Bowling For Dreams

Faith Erhard, Senior Editor

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Jaret Reddick was a well-loved child.

He rode in the front seat of the car because his mother didn’t trust the backseat to keep him safe. At two years old, it wasn’t unusual to see him standing up front in the middle with his mother or father’s arms protecting him in place of a seat belt.

“He would stand up and harmonize with me as we sang along to the radio.”

Jaret Reddick is lead singer of homegrown Bowling for Soup. Sherrie Reddick is his mother. And it wasn’t difficult for her to sit and talk about his childhood and rise to fame for an entire class period.

“I had to let go of him in the sixth grade,” she said. “It wasn’t easy. You may not be able to tell, but it’s hard for me to talk about,” Mrs. Reddick said.

It’s the dream that people often give up on. They don’t believe in themselves. Or maybe they do not have anyone who believes in them. But Sherrie believed in her son and as he grew older she noticed that his talent for music was unimaginable.

“In the sixth grade, we bought him a drum set that he practiced on constantly.”

But Jaret’s musical fascinations continued to grow. In high school, Jaret’s love for music devoured his free time.

“Jaret was different from other students. He didn’t party or any of that stuff. He just played his music,” Sherrie said.

When Jaret asked his mother for a guitar, she immediately encourage the idea. Mrs. Reddick told him to use brother’s guitar. And ever since, Jaret has been dedicated to his music.

Jaret’s passion for music allowed for other’s to see a new aspect of his personality. It was as if each time he played, Mrs. Reddick learned something new about her son. “There were lots of things I didn’t know until Jaret wrote a song about it.”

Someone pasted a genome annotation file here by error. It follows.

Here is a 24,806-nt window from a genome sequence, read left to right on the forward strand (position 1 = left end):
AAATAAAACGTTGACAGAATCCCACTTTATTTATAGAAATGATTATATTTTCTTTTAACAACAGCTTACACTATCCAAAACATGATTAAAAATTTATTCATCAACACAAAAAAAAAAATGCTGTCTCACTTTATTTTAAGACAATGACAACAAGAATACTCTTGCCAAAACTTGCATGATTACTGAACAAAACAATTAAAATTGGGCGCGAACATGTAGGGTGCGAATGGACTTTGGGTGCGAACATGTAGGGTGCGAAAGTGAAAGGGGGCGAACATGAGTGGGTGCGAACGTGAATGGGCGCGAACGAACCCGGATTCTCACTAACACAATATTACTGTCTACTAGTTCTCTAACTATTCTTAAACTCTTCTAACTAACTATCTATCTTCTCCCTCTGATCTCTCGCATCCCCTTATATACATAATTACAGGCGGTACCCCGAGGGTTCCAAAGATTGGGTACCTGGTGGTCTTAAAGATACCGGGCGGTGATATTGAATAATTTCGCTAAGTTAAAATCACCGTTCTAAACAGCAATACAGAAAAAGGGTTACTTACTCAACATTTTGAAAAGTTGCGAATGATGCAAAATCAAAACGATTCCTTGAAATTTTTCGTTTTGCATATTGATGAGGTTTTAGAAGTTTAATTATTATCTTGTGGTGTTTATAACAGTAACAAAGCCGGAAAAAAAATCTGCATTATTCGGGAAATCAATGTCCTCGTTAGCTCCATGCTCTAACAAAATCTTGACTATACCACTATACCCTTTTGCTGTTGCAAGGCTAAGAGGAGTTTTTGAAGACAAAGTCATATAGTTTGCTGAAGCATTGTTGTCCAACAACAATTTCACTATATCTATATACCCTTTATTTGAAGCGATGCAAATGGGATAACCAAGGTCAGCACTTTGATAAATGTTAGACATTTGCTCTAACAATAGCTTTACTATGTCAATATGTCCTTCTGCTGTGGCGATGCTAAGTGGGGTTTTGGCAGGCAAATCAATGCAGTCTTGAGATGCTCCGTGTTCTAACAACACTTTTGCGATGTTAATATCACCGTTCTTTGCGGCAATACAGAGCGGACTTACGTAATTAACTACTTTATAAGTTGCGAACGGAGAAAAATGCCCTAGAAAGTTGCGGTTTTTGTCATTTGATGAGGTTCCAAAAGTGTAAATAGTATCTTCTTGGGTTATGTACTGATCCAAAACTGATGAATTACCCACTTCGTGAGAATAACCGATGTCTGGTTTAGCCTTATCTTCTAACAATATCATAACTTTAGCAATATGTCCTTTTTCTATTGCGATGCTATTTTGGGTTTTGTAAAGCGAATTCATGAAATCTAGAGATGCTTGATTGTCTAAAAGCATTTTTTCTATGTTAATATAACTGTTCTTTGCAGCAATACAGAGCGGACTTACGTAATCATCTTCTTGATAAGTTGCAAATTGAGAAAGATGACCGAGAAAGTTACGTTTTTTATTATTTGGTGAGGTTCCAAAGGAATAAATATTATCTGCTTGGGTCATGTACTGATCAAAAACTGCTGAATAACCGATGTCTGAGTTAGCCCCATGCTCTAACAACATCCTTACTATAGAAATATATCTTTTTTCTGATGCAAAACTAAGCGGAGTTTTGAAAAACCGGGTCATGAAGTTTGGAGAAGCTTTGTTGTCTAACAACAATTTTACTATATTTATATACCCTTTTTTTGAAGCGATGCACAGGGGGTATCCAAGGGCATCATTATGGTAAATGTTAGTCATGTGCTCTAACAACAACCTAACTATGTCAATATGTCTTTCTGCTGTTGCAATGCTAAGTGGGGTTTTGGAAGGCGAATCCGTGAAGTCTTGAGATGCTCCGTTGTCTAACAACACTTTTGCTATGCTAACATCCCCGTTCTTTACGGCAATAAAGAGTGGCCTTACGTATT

After high school, the band kept working hard. Bowling for Soup moved to Denton in hopes of more exposure. And they were doing good things. But the band was still waiting for a break. The very same break that many want but few actually get.

“Ok, we’re here, we’ll play for free if you’ll let us play,” Mrs. Reddick said, mimicking what her son would say so that venues would give them the opportunity to play. They did this a lot in Denton and throughout the state.

She relayed behind-the-scenes information about a man who spoke to the band about opportunity. But Jaret shrugged it off. After all, the music scene is full of empty promises.

“He was staying at a friend’s apartment when he looked out the window the next morning and saw a limo.”

The man who spoke of opportunity the previous night took Jaret to breakfast. He then offered him a record deal that would change his world forever. Jaret then signed with Jive record amd moved to New York City.

What are the odds that a highschool band, Bowling for Soup, would embark on a journey that spanned across four albums from 1994 to 2002.

Bowling For Soup released it’s first full-length album called “Rock On Honorable Ones” in 1998. As of now, Jaret Reddick’s music career has exspanded all the way to England.

“He will continue his musical career until someone boos him off the stage, and that hasn’t happened yet,” said Mrs. Reddick.

While the band was waiting for Jaret’s oldest child, Emma, to be born, they received more news. “All of Bowling for Soup’s phones went off … [but] they ignored it.” But when the phones didn’t stop ringing, one of the members decided to answer it.

“A Dallas station was calling for an interview with Bowling For Soup because they had been nominated for a Grammy.”

Bowling for Soup was nominated for the best Pop Performance by a group with vocals. The song, “Girl All The Bad Guys Want”, sent the excited band to the Grammy’s in 2003. Although they lost to No Doubt’s “Hey Baby” the boys were very grateful to have received a Grammy nomination.

Since their incredible start, they have released seven albums and performed music for multiple cartoons. Bowling for Soup has done music for Scooby Doo, Jimmy Neutron and Phineas and Ferb.

Jaret has now started his own record label called Crappy Records. To this day, Bowling for Soup continues to work hard for their music. The band have pledged to continue performing until they are booed off stage. So far, no audience has dared to.